When I travel I always make it a point to check out smaller guitar shops that might carry interesting or odd instruments. In the middle of a tour in Canada I visited a great little shop in Victoria, British Columbia that had this great, old Yamaha bass! It has quickly become a favorite for it's build quality, looks and most importantly - killer tone!
Yamaha manufactured a range of great full-hollowbody guitars and basses loosely based on the Gibson ES-335 in the late 60's and early 70's. Many of these nearly identical instruments can be found re-branded under other names, but the Yamaha's seemed to be trimmed out much nicer! Build quality has always been pretty great in Japan, but these older instruments really are incredible compared to other production instruments of the time. Serial #'s of the era aren't as consistent as I'd like, but it appears this instrument was built between 1968 and 1972.
This SA70 model features two humbucking pickups, full binding (body, headstock, neck and f-holes), deluxe neck inlays and robust open gear tuning machines. A unique feature of the SA line are the f-hole inserts: The holes have an internally mounted, thin-plastic membrane which helps to reduce feedback at low volumes. It also keeps a lot of dust and debris out of the body cavity! The short scale and subtly tapered neck make it an easy player! The fully adjustable floating bridge has a metal cover perfect for holding foam for a more 'muted' tone!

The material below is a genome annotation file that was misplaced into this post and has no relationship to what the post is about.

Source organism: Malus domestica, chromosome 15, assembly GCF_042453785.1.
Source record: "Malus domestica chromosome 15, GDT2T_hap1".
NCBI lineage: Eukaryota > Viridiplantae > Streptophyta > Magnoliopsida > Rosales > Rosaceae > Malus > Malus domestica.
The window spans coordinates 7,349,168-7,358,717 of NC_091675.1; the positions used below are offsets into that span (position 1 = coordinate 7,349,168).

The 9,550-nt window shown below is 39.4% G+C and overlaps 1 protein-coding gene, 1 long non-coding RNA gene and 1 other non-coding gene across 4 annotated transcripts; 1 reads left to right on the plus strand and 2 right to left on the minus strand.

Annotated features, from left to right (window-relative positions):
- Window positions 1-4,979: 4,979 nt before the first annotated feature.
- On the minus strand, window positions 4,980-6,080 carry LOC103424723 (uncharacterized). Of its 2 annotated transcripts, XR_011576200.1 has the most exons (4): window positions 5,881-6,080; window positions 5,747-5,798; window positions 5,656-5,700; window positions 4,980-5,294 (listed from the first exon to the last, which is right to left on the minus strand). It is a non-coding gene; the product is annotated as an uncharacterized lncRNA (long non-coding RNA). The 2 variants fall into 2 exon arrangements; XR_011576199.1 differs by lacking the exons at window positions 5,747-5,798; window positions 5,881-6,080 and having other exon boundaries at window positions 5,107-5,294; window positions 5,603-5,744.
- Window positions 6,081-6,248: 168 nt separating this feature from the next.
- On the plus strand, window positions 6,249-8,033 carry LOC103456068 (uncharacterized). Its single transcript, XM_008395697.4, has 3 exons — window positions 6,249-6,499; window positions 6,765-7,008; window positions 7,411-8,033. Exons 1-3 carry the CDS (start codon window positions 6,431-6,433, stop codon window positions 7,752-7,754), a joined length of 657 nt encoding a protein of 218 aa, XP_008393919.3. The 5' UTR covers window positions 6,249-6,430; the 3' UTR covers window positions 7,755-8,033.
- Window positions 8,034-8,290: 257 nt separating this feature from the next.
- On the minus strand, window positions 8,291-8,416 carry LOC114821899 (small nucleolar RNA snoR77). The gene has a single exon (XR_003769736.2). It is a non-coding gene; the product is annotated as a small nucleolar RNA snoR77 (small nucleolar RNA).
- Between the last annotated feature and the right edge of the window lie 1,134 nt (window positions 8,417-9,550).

This SA70 has style for days! What initially caught my eye was the sharp, Rickenbacker-esque body horns and the great pearloid inlays!
I did invert the bridge pickup to move the polepieces further from the bridge. This simple modification added noticeable 'oomph' to better match the neck pickups' broad tone. Otherwise, the only changes I made were the foam in the bridge and a set of D'Addario Chromes flatwounds!
Tonally, it covers a lot of ground from thumpy neck-pickup "old school' to hollow 'tic-tac' type tones with a pick and favoring the bridge pickup! It's also possible to manipulate the effect of the foam mute by adding pressure to the metal bridge cover.
For a bass that's over 40 years old, it really has aged well & everything still works perfectly! The 'pickup balancer' works backwards from convential pan pots, but this is consistent for Yamaha SA's from this time period.
A super fun bass to play & a great vintage 'find'! (This is one of the least expensive instrument purchases I've ever made!)
Basic sound clips! All clips direct to ProTools through nothing but an Aguilar DB900 Direct Box. No eq, compression or post processing on anything you hear.
1st Neck Pickup. Big, full and naturally wooly!
2nd Bridge Pickup. Same lick, but with the bridge pickups brighter and pointier tone.
3rd 50/50 blend of both pickups in context of a track I threw together. Bass mixed far too loud to hear the instrument better!
No longer in Production.
Strung up with D'Addario ECB81 Chromes Flatwounds at D'Addario